• Behind the Visor: A Qualitative Exploration of the Psychological Skills of Formula One Race Car Drivers

      Sachs, Michael L.; Butcher-Poffley, Lois A.; Schifter, Catherine (Temple University. Libraries, 2015)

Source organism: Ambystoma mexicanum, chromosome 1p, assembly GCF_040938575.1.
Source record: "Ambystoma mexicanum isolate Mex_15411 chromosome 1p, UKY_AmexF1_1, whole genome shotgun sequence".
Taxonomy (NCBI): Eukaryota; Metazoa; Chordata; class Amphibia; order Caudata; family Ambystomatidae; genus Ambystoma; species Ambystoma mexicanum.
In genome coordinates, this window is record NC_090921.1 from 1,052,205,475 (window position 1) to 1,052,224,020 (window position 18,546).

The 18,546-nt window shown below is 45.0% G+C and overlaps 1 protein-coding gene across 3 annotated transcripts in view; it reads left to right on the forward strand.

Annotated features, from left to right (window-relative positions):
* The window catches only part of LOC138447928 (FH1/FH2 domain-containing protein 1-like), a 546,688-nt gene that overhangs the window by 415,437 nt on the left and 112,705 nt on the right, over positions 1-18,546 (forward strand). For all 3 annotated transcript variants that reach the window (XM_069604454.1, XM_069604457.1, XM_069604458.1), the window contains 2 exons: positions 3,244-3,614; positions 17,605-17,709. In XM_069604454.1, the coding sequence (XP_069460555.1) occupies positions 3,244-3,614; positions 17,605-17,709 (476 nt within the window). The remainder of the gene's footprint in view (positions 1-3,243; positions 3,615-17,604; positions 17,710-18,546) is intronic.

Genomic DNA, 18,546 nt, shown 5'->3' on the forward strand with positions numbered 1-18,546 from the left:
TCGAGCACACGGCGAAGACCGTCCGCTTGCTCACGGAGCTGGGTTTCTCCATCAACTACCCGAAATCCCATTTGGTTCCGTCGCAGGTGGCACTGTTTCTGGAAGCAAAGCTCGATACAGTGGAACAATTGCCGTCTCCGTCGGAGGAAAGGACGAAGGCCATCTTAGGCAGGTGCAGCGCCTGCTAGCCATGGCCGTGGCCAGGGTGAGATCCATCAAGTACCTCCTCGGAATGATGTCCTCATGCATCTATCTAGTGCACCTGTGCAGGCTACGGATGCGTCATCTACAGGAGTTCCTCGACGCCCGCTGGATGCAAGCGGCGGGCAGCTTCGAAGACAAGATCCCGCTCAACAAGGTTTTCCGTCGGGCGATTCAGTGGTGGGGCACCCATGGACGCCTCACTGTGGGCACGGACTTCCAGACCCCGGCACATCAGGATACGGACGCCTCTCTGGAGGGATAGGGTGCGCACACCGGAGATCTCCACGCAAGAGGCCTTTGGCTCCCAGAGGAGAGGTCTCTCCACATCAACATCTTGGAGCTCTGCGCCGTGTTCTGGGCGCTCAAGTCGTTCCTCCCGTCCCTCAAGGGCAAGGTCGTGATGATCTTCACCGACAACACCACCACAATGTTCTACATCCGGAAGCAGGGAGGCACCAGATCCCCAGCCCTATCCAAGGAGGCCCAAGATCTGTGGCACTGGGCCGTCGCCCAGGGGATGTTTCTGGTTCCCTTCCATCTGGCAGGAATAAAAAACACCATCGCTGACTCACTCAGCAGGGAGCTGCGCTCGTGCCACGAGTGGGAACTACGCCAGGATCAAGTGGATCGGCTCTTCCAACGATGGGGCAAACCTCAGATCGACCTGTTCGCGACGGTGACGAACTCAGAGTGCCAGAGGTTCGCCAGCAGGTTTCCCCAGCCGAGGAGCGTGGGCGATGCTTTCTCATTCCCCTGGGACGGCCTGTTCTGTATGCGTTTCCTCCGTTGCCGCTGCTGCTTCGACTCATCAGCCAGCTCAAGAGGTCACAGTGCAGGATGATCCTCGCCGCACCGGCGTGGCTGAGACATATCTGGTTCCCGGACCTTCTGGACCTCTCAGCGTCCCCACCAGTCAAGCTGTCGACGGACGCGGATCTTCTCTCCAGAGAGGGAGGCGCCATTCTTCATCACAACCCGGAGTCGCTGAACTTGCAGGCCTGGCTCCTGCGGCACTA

This qualitative study examined the psychological demands of Formula One Racing, and the psychological skills former Formula One drivers utilized to meet those demands. The participants were nine former drivers, from six different countries, who have competed in at least one Formula One World Drivers Championship grand prix. The qualitative data were gathered using a semi-structured interview framework, developed by the researcher, to explore the psychological skills established from other validated psychological skills questionnaires, such as the Test of Performance Strategies, (Thomas, Murphy, & Hardy, 1999). Eight of the interviews were done via Skype, and one interview was performed in person. The interviews were transcribed verbatim, and then sent to the participants to make any edits or corrections. Once the transcriptions were approved, the data were coded by the researcher using constant comparative methods as described in Charmaz (2006). Three phases of coding resulted in four themes and 14 sub-themes. The themes that emerged include: (1) Applied Sport Psychology in Formula One, (2) Psychological Skills, (3) Uncontrollable Aspects of Competition, (4) Career Components. Drivers used various psychological skills in a focused effort to aid their performance. Drivers discussed the important role psychology plays in their sport, and the psychological resources available to them during their career. Drivers discussed the danger element of their competition, and how they and their competitors managed the fear associated with racing. The drivers in this study competed in an era that was much more dangerous than the current era of Formula One racing (Barnes, 2013). The drivers' use of psychological skills, and perceptions of sport psychology, may guide consultants working with race car drivers and those working with other populations that have similar psychological and physical demands.